Published on: 17 April 2018 | Last updated: 26 December 2019
At a glance
Easy. If you are heading north to south the route is predominantly downhill with the occasional small climb.
Almost entirely on traffic-free cycleways or quiet roads. However, there is a section, just before Franzensfeste Fortezza where the cycleway has been closed and you have to ride on the main road.
Almost all of the cycleway is asphalt surfaced, the exceptions are a short section through a nature reserve near the Vahrner See, and north of Brixen and on the approach to Brixen itself.
Well signposted and easy to follow
The cycleway connects with the Fahrradroute Pustertal at Fortezza Franzensfeste.
Also known as …
The cycleway is also known as the Eisacktal Radweg (because it follows the Eisack river).
Map and altitude profile
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|Brenner to Sterzing (Vipiteno)||22 kms|
|Sterzing to Fortezza Franzensfeste||23 kms|
|Fortezza Franzensfeste to Brixen (Bressanone)||10 kms|
The cycleway follows a section of what was once the rail line to Brenner, made redundant by the rerouting and upgrading of the line.
Just after the six-kilometre marker, you come to a short (illuminated) tunnel. From here, the cycleway starts to separate from the autobahn and the main road. The cycleway follows the opposite side of the valley from the autobahn, and down below, you can see the village of Gossensaß (Colle Isarco). In the distance, you can see the snow on the mountains of what must be the Stelvio. As I descended all I could hear was the sound the cicalas (crickets), and a church bell in the distance.
When I passed this way in 2017 they were building a bridge over the river, so they had built a new road where, according to the map, there had previously been a path. You have to take the road, and then pick up the cycleway again just before the 5-kilometre mark.
At a certain point, the section of decommissioned railway line comes to an end, and the cycleway turns toward Gossensaß, following the rail line. The even gradient gives way to more up and down. The route comes down to Gossensaß (Colle Isarco).
After Gossensaß the cycle route crosses over the autobahn and, makes a short climb up the valley side, following country lanes into the little hamlet of Oberried (Novale di Sopra). The short uphill enables you to avoid a series of three tunnels on the main road.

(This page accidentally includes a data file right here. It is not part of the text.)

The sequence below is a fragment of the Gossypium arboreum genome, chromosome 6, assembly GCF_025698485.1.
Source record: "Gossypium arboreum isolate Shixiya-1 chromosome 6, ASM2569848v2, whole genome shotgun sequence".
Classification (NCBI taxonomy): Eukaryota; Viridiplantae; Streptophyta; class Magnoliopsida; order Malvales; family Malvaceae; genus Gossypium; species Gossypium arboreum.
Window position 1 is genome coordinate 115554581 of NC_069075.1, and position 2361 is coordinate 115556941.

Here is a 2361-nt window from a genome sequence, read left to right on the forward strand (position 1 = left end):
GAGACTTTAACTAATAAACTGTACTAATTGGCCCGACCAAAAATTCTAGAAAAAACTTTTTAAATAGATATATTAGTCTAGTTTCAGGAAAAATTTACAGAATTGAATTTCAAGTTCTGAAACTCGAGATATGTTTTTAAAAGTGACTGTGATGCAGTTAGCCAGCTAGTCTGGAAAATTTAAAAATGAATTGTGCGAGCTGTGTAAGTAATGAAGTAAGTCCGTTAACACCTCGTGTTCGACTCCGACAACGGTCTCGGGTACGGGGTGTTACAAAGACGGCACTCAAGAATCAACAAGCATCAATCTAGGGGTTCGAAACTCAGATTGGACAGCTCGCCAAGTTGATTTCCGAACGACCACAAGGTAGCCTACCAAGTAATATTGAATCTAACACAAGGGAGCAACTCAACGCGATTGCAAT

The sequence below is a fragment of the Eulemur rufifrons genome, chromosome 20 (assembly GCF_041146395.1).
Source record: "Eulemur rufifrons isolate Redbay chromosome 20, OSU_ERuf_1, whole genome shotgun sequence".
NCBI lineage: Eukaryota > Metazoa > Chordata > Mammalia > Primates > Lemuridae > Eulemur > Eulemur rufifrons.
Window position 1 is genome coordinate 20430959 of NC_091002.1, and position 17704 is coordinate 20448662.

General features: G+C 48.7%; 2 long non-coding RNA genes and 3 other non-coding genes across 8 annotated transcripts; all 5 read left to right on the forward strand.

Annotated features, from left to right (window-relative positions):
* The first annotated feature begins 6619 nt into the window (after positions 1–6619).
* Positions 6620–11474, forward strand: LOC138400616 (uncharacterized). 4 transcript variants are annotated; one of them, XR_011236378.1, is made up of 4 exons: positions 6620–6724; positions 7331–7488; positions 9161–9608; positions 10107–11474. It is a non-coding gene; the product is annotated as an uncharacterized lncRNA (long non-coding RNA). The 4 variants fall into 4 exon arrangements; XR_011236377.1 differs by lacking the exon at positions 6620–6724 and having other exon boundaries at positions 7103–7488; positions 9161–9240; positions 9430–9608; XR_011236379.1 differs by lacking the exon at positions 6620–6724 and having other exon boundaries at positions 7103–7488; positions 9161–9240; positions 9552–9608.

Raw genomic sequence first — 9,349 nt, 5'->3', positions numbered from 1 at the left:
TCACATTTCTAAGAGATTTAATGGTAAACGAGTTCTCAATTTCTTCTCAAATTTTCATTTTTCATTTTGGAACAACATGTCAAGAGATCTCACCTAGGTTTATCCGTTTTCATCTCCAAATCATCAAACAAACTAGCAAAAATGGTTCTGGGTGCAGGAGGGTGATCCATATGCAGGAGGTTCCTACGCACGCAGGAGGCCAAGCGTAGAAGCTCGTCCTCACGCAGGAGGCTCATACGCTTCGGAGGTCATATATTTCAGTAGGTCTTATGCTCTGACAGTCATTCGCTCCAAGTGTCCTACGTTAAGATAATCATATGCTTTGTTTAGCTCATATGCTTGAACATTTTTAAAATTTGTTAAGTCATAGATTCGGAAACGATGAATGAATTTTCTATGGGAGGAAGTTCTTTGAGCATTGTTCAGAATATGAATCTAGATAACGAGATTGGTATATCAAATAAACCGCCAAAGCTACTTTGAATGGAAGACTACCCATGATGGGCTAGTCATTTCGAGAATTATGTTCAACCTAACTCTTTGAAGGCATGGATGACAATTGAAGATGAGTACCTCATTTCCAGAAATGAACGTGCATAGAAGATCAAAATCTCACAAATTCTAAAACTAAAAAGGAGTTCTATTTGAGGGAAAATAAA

After Oberried the route descends again towards the river. You cross over the Eisack and continue beside the main road (SS 12) into Sterzing (Vipiteno).
The final stretch into Sterzing is pretty uninteresting, but Sterzing itself more than makes up for it. The radroute takes you down the town’s medieval altstadt and the stadtplatz (town square) with the iconic Zwölferturm (tower of the twelve) — the fifteenth-century tower that separates the Altstadt from the neustadt (New Town).
Sterzing is one of the most attractive towns in the region, and the section of the route through the Altstadt and Neustadt is a definite highlight, so take your time. If they are open, take a few minutes to see the 15th-century frescoes in the Heilig Geist Spitalkirche on the corner of the stadtplatz opposite the Zwölferturm. The Pfarrkirche Unsere Liebe Frau im Moos (the parish church of Our Lady in the Moss) is also worth a short detour. It has some beautiful wooden pews — each one individually carved for the family, but the together they add up to a harmonious whole.
Sterzing to Franzensfeste Fortezza
Coming out of Sterzing you need to follow the signs for the Radroute Brixen-Bozen (Percorso Ciclabile Bressanone-Bolzano). There are blue signs for the MV route and also for the Südtirol Radweg.
As you pass the landing strip, you should be able to see the Burg Reifenstein on your left. The castle is claimed to be one of the best-preserved castles in the Südtirol. It is visitable, but check the opening times on sterzing.com: Burg Reifenstein.
After Sterzing there’s a stretch of where the route runs beside the autobahn for nearly four kilometres. It’s not unpleasant, but it is a little dull. This section comes to an end as you cross over the bridge and the route arrives at the charming village of Stilfs (Stilves). Look out for the water fountain in the little square.
From Stilfs you take a gorgeous, quiet road that skirts the edge of woodland. The section of quiet lanes takes you through a couple of small villages and is one of my favourite parts of the route.
The next section, of traffic-free cycleway, is less scenic, but still, a lovely cruisey ride that comes to an end when you turn left and go under the railway line and ride into the pretty village of Mittewald on the banks of the Eisack. There’s a nice little gasthof just before you get to the bridge over the river.
After the bridge there is then a roadside cycleway which takes you for 700 metres and at that point, there should be another bridge to take you over the main road and on to Fortezza Franzensfeste. Unfortunately, the bridge and cycleway are closed due to work on the Brenner Base Tunnel. I was told that this is a permanent closure and the cycleway will be rerouted. In the meantime, you have to take the main road (the SS12) for a couple of kilometres. Fortunately, the SS 12 at this point is quite wide, and if you are heading north-south, it is downhill.
There’s a short section of roadside cycleway then the route crosses over the river and comes to the station at Franzensfeste Fortezza.
After the village, the route heads for the fortress itself. This is one of the narrowest points in the Eisack valley and the railway line, autobahn and the Staatsstraße squeeze into a narrow strip of land between the valley side and a reservoir — with the cycleway threading its way through the gaps.
The Festung Franzensfeste (Forte di Fortezza)
The Festung Franzensfeste was constructed by the Austro-Hungarian empire. It is one of many military follies built in the nineteenth and twentieth century across the arc of the Alps.